Singer Angélique Kidjo of Africa named new UNICEF Special Representative

25 July 2002

Calling her “one of the most creative and forward thinkers in the music world,” UNICEF today announced the appointment of celebrated West African singer Angélique Kidjo as the agency’s newest Special Representative.

Calling her “one of the most creative and forward thinkers in the music world,” UNICEF today announced the appointment of celebrated West African singer Angélique Kidjo as the agency’s newest Special Representative.

“Ms. Kidjo's global popularity and personal commitment to children will make a big difference for UNICEF and for children everywhere,” said UNICEF Executive Director Carol Bellamy, welcoming the singer’s expressed intention to focus on education. “It will help us get all girls and boys in school, help them stay there, and help us ensure that all children learn what they need to succeed.”

As an artist Ms. Kidjo has always tackled serious social issues, but her chief commitment is to education. “For me education is so crucial because everything goes with it, like healthy politics and development,” she said. “Young people are the hope of my continent. When I watch the children of Africa, all dreams seem possible.” She also noted that education is crucial to stopping the spread of HIV/AIDS.

“One day, education and good health will allow my continent to rise,” she added. “I'm sure of this.”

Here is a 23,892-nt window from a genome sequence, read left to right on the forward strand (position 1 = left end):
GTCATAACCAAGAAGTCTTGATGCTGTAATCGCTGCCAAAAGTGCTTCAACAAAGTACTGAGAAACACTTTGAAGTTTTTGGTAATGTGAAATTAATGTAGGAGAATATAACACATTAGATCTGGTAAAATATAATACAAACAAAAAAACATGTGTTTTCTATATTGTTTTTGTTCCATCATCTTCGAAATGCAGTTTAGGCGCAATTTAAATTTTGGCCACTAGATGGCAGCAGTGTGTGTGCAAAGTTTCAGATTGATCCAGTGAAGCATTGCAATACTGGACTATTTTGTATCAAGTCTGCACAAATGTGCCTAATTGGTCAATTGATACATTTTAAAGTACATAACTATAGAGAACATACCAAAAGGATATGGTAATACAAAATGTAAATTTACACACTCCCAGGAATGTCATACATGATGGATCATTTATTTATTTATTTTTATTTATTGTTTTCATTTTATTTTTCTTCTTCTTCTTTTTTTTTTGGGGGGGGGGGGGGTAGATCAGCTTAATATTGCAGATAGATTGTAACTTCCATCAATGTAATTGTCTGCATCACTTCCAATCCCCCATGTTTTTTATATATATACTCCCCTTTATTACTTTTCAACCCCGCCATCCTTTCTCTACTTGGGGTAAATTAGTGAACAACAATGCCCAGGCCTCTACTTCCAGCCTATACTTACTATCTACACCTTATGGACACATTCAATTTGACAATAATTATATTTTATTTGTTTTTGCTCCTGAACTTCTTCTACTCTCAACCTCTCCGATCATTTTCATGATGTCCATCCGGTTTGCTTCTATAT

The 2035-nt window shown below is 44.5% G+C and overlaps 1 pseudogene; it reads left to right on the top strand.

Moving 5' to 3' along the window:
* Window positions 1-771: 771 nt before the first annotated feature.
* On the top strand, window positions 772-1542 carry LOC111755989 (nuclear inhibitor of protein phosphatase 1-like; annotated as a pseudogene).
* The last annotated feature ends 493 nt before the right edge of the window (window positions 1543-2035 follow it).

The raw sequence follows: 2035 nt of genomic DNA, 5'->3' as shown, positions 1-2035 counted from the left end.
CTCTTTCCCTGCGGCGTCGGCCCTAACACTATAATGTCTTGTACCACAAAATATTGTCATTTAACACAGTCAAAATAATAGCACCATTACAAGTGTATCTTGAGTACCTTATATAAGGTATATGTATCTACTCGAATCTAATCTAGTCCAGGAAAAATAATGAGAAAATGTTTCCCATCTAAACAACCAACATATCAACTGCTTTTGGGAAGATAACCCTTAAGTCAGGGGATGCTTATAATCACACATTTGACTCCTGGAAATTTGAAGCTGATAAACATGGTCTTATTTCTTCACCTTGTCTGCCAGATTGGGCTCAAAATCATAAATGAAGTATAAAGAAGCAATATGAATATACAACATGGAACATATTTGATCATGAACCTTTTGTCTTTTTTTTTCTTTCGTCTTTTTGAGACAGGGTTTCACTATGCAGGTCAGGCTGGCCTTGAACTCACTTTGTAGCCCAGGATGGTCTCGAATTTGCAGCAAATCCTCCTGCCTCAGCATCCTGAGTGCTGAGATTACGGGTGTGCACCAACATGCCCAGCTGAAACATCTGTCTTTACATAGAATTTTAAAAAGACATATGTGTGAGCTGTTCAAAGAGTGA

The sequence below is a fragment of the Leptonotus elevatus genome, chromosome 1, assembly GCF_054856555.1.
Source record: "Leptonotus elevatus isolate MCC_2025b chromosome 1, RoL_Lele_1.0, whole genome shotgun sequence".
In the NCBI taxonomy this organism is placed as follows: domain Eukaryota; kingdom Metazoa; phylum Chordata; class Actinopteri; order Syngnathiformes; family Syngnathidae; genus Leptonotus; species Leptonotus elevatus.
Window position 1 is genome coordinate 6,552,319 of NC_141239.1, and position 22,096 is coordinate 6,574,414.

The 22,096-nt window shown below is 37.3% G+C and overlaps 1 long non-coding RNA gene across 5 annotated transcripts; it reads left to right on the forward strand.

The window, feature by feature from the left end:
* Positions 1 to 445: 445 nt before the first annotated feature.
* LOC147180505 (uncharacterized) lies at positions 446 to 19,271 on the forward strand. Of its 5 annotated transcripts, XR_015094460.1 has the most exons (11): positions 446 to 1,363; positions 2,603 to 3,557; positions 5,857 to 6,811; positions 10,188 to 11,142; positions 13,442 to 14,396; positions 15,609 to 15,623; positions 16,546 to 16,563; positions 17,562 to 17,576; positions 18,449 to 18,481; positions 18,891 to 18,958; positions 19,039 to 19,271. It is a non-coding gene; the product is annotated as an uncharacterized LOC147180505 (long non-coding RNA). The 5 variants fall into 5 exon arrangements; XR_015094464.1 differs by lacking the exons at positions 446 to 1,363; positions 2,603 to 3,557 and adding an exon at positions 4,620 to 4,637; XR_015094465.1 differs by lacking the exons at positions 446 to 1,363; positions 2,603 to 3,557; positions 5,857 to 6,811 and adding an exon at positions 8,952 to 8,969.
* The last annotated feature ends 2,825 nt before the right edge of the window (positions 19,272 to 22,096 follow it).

Ms. Kidjo is known for steeping her melodies in the tribal and pop rhythms of her West African heritage while crossing musical and national boundaries by blending a variety of other styles, including funk, salsa, jazz, rumba, souk and makossa. Her lyrics have touched on such topics as race, environment, homelessness and the need to integrate. She has worked hard at communicating strong messages about the HIV/AIDS emergency to young people in West Africa, and in 1996 was invited to perform at the Nobel Peace Prize Ceremony.

Though she once considered being a human right lawyer, Ms. Kidjo thinks that she can have a greater impact through her music. “I believe music is a language beyond colour of skin, country or culture,” she said. “I want to inspire people to get to work to help educate, nourish and protect our children – they are our chance to get it right.”

UNICEF has become renowned for the distinguished array of personalities it has attracted to support its mission, starting with American entertainer Danny Kaye in the 1950s. Today UNICEF works with 17 international stars and more than 100 national and regional ambassadors.

 

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